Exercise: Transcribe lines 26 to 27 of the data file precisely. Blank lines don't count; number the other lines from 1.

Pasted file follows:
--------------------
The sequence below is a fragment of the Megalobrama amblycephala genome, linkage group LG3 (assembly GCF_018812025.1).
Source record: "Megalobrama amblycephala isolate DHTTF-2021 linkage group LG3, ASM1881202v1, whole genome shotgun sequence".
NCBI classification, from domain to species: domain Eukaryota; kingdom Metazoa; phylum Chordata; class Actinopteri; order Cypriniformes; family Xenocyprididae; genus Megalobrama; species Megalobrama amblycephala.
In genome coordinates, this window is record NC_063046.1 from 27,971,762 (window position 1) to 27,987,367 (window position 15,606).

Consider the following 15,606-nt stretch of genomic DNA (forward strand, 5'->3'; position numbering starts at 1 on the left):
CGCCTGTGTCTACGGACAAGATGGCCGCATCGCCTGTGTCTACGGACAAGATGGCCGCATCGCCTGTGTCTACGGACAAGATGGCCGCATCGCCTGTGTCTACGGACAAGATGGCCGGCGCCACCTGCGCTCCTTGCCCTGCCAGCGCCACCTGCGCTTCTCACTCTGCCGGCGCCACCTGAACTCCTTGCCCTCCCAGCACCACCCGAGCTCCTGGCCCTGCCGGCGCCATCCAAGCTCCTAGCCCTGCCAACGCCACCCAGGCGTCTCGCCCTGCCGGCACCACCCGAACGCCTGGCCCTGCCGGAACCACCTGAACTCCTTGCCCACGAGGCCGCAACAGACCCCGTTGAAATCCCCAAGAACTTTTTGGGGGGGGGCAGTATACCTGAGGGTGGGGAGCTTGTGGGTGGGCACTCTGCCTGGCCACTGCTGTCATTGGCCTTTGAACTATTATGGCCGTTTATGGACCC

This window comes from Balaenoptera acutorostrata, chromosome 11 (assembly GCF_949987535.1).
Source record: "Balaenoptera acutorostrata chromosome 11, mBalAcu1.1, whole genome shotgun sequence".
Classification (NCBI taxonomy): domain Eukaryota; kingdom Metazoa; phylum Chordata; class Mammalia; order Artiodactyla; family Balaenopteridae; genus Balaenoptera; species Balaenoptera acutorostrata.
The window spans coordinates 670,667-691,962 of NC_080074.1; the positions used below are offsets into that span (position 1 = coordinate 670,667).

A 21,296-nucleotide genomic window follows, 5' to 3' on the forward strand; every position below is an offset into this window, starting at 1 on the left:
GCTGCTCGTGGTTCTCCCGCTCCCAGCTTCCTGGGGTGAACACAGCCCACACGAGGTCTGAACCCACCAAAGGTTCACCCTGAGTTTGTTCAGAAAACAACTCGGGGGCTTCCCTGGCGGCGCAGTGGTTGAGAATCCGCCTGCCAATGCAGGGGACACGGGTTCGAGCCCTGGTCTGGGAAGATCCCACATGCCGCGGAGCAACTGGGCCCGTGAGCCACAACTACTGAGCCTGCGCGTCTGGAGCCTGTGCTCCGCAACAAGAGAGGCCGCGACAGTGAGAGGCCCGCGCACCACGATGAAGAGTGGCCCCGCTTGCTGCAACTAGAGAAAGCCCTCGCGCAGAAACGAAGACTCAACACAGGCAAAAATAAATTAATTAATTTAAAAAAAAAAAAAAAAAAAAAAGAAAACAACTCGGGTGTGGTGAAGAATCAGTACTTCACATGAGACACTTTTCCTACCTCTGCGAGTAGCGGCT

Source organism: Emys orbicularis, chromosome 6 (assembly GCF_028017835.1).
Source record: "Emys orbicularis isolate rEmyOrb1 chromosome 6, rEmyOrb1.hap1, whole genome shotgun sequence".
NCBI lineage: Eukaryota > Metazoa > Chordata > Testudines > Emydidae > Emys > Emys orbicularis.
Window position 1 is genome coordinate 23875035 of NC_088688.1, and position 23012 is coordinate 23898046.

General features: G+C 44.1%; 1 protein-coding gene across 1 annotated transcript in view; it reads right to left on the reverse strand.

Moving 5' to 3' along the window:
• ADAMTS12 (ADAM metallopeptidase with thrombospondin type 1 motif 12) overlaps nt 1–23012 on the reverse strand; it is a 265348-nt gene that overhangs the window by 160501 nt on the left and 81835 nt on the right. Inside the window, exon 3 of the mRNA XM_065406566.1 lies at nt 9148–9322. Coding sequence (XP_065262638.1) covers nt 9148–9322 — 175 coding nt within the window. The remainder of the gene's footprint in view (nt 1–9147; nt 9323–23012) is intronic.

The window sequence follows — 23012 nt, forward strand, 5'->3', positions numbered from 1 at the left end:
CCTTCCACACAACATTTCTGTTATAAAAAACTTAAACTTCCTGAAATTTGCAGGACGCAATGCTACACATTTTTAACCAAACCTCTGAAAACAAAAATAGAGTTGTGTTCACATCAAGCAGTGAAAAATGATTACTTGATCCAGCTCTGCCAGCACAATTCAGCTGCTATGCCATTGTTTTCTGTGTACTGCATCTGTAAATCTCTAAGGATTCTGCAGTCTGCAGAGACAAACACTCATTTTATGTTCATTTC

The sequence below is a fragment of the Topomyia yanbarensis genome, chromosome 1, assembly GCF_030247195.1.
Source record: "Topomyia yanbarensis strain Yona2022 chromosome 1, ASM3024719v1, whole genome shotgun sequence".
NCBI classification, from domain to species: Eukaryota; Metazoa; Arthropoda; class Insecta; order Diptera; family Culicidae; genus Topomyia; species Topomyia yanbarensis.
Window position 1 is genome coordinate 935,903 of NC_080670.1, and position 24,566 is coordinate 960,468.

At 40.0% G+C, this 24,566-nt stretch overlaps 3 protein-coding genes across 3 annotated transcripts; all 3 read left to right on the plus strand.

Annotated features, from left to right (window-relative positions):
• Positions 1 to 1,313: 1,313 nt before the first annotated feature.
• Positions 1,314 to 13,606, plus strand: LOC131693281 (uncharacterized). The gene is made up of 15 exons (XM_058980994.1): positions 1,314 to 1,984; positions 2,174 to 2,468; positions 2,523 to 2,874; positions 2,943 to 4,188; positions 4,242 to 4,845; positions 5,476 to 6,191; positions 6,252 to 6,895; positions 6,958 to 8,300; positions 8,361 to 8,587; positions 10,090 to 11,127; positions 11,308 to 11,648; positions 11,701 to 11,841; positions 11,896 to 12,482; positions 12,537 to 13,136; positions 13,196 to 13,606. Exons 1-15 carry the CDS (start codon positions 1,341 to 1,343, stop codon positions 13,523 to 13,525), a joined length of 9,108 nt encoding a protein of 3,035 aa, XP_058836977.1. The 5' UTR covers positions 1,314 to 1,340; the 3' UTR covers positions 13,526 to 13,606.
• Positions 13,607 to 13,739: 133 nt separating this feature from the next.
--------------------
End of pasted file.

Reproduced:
At 40.0% G+C, this 24,566-nt stretch overlaps 3 protein-coding genes across 3 annotated transcripts; all 3 read left to right on the plus strand.

Annotated features, from left to right (window-relative positions):